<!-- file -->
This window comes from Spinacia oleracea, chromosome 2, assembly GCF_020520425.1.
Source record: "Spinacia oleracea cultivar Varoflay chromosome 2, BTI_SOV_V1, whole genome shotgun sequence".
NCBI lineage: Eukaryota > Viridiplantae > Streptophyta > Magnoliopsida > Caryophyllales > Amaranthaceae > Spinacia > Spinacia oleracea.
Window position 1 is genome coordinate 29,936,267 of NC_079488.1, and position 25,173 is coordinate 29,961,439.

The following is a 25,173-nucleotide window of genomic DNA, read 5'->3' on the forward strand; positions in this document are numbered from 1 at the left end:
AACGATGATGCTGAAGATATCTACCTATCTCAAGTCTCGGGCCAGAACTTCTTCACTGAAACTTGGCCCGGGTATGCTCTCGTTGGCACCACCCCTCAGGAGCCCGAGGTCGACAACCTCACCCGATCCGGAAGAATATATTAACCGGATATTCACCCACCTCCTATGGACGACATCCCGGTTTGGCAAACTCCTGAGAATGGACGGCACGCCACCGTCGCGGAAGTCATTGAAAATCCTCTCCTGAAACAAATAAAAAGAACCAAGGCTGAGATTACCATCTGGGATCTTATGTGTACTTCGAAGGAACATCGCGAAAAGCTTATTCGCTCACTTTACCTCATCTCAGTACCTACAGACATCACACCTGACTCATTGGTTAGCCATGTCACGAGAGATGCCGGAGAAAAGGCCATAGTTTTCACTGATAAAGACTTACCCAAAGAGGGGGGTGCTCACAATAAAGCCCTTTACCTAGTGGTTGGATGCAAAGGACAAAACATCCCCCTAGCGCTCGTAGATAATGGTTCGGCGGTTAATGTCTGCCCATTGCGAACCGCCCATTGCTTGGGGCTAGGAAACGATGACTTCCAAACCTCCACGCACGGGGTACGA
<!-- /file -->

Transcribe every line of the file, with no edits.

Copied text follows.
This window comes from Spinacia oleracea, chromosome 2, assembly GCF_020520425.1.
Source record: "Spinacia oleracea cultivar Varoflay chromosome 2, BTI_SOV_V1, whole genome shotgun sequence".
NCBI lineage: Eukaryota > Viridiplantae > Streptophyta > Magnoliopsida > Caryophyllales > Amaranthaceae > Spinacia > Spinacia oleracea.
Window position 1 is genome coordinate 29,936,267 of NC_079488.1, and position 25,173 is coordinate 29,961,439.

The following is a 25,173-nucleotide window of genomic DNA, read 5'->3' on the forward strand; positions in this document are numbered from 1 at the left end:
AACGATGATGCTGAAGATATCTACCTATCTCAAGTCTCGGGCCAGAACTTCTTCACTGAAACTTGGCCCGGGTATGCTCTCGTTGGCACCACCCCTCAGGAGCCCGAGGTCGACAACCTCACCCGATCCGGAAGAATATATTAACCGGATATTCACCCACCTCCTATGGACGACATCCCGGTTTGGCAAACTCCTGAGAATGGACGGCACGCCACCGTCGCGGAAGTCATTGAAAATCCTCTCCTGAAACAAATAAAAAGAACCAAGGCTGAGATTACCATCTGGGATCTTATGTGTACTTCGAAGGAACATCGCGAAAAGCTTATTCGCTCACTTTACCTCATCTCAGTACCTACAGACATCACACCTGACTCATTGGTTAGCCATGTCACGAGAGATGCCGGAGAAAAGGCCATAGTTTTCACTGATAAAGACTTACCCAAAGAGGGGGGTGCTCACAATAAAGCCCTTTACCTAGTGGTTGGATGCAAAGGACAAAACATCCCCCTAGCGCTCGTAGATAATGGTTCGGCGGTTAATGTCTGCCCATTGCGAACCGCCCATTGCTTGGGGCTAGGAAACGATGACTTCCAAACCTCCACGCACGGGGTACGA